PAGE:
By Jon King /

Federal officials say a Wixom man accused of striking police with a hockey stick at the U.S. Capitol riot remains a threat to the public and should stay behind bars.

29-year-old Michael Foy remains jailed without bond in Washington, D.C. after his arrest in the weeks following the January 6th attack on the Capitol. Prosecutors have described Foy, a former Marine, as was one of the most violent protesters that day, striking police at least 10 times. Foy is charged with eight crimes, including assault, civil disorder and obstructing Congress.

Prosecutors contend Foy spurred on the crowd to attack police, and that police body camera footage show him among those who fought police at the lower West Terrace outside the Capitol. They say that a still photo from an officer’s body-worn camera shows him swinging his hockey stick “over and at downed officers.”

His attorney said Foy was only in the Capitol that day because former President Trump “insisted that patriotism required action” and that he had no intent to use the hockey stick as a weapon. A previous motion stated that Foy was defending a woman he reportedly saw being trampled and that it was “reasonable for him to use force to try and prevent that physical harm.”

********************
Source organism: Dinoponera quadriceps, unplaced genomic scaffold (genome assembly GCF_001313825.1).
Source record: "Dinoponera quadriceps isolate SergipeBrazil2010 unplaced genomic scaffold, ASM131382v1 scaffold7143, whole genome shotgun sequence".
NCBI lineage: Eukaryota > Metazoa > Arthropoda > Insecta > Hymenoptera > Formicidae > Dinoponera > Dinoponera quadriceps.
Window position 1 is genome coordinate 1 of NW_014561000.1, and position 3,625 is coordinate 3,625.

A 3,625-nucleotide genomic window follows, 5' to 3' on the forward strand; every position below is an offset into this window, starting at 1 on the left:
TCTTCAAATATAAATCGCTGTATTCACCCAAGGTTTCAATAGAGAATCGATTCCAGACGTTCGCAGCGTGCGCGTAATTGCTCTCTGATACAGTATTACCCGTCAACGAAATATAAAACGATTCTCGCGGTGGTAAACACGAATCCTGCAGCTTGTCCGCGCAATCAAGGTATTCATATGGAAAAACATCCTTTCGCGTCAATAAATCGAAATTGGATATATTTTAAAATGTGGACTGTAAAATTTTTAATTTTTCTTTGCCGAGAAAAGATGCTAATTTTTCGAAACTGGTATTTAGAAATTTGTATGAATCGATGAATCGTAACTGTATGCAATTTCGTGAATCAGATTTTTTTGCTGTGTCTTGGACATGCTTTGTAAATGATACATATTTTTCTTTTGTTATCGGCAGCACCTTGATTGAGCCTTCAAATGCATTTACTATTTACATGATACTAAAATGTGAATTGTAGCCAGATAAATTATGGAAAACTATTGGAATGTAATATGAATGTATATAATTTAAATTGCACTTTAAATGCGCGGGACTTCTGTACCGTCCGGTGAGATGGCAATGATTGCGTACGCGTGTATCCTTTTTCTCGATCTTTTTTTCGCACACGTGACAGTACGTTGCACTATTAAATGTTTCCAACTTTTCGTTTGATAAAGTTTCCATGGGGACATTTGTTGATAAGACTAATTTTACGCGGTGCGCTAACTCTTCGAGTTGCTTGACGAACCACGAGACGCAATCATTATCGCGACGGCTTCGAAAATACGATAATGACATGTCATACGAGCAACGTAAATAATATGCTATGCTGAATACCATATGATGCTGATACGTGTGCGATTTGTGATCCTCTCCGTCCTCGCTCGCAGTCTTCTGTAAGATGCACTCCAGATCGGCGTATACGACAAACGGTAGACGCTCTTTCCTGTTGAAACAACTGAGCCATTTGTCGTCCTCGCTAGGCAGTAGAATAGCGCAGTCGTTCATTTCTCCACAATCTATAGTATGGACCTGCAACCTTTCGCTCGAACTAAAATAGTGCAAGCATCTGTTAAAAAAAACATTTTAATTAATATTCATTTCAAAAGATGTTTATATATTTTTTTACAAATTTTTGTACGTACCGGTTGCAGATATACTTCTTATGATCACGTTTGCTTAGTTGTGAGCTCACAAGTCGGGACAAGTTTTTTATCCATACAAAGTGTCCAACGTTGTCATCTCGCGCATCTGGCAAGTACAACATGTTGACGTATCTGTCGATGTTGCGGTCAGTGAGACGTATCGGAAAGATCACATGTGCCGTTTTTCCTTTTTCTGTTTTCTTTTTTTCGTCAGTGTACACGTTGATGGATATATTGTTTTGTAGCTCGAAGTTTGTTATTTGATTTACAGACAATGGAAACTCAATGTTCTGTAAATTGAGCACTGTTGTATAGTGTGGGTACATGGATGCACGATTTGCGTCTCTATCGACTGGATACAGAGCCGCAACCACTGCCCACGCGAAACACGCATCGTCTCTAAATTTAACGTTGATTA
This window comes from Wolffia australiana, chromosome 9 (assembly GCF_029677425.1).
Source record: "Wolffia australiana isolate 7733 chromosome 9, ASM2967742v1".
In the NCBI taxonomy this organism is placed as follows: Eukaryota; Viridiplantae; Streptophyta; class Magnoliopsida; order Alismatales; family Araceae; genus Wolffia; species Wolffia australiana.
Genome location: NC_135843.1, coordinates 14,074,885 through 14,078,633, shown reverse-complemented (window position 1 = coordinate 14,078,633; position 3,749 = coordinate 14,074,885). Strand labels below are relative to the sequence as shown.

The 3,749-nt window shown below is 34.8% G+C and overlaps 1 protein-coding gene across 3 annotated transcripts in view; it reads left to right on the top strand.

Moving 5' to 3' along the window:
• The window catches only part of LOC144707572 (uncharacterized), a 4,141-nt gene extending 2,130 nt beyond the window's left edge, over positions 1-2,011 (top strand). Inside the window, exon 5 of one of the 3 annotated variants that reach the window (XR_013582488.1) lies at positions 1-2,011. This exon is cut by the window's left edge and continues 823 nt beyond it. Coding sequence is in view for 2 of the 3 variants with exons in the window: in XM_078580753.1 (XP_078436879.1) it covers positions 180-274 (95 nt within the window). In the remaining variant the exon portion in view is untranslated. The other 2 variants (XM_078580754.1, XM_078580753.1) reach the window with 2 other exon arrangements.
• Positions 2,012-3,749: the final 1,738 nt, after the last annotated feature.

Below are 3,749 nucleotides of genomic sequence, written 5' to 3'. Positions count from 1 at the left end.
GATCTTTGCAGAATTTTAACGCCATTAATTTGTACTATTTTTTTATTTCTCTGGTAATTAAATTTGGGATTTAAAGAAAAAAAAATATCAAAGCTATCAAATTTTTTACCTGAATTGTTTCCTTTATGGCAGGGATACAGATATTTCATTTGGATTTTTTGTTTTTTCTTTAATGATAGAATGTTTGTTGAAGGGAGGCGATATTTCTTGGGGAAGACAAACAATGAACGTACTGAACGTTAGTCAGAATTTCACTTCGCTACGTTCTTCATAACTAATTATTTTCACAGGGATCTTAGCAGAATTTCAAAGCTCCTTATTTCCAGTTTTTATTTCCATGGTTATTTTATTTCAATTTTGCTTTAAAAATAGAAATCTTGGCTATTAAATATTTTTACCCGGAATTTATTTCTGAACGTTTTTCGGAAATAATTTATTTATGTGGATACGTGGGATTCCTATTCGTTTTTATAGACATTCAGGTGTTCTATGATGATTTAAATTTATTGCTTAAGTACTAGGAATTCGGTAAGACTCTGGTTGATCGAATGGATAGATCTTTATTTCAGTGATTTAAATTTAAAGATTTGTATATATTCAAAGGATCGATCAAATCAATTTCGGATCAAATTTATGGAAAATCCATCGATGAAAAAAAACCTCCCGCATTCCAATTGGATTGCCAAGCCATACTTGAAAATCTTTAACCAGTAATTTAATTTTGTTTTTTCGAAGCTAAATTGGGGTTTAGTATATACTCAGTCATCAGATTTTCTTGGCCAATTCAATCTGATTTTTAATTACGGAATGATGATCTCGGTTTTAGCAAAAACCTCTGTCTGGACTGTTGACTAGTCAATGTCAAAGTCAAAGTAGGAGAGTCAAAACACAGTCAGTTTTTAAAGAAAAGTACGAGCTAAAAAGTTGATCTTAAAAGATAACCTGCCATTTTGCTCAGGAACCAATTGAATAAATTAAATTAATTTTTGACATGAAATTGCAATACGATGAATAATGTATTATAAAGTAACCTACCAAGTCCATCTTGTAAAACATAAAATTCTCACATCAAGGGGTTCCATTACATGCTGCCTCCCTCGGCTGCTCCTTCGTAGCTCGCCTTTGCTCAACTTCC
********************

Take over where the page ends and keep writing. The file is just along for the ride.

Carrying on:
However, in documents filed Friday, prosecutors say Foy “poses an ongoing threat to the community,” citing evidence of his assault on police officers, saying the claim he didn’t intend to use the hockey stick as a weapon, “an insult to the brave and heroic law enforcement officers…brutally attacked and assaulted” by Foy. They also answered a defense motion that claimed bail is appropriate as the government failed to provide discovery materials needed to prepare for trial.

Prosecutors say the defense has since received a “substantial amount of body-worn camera videos, other videos, law enforcement paperwork for this case, surveillance video, downloaded copies of all items from his cellphone, and many other items to prepare for trial in this matter” with additional materials still to come, including witness statements, “forensic searches of electronic devices and social media accounts of similarly situated defendants, and citizen tips.”

Foy’s attorney has until Friday to respond to the government’s motion to deny bail, with a status conference in the case set for June 2nd.

If convicted on the charges, Foy faces up to 20 years in prison. He is one of at least eight Michigan men charged in the riot.

Photos from federal indictment of Foy.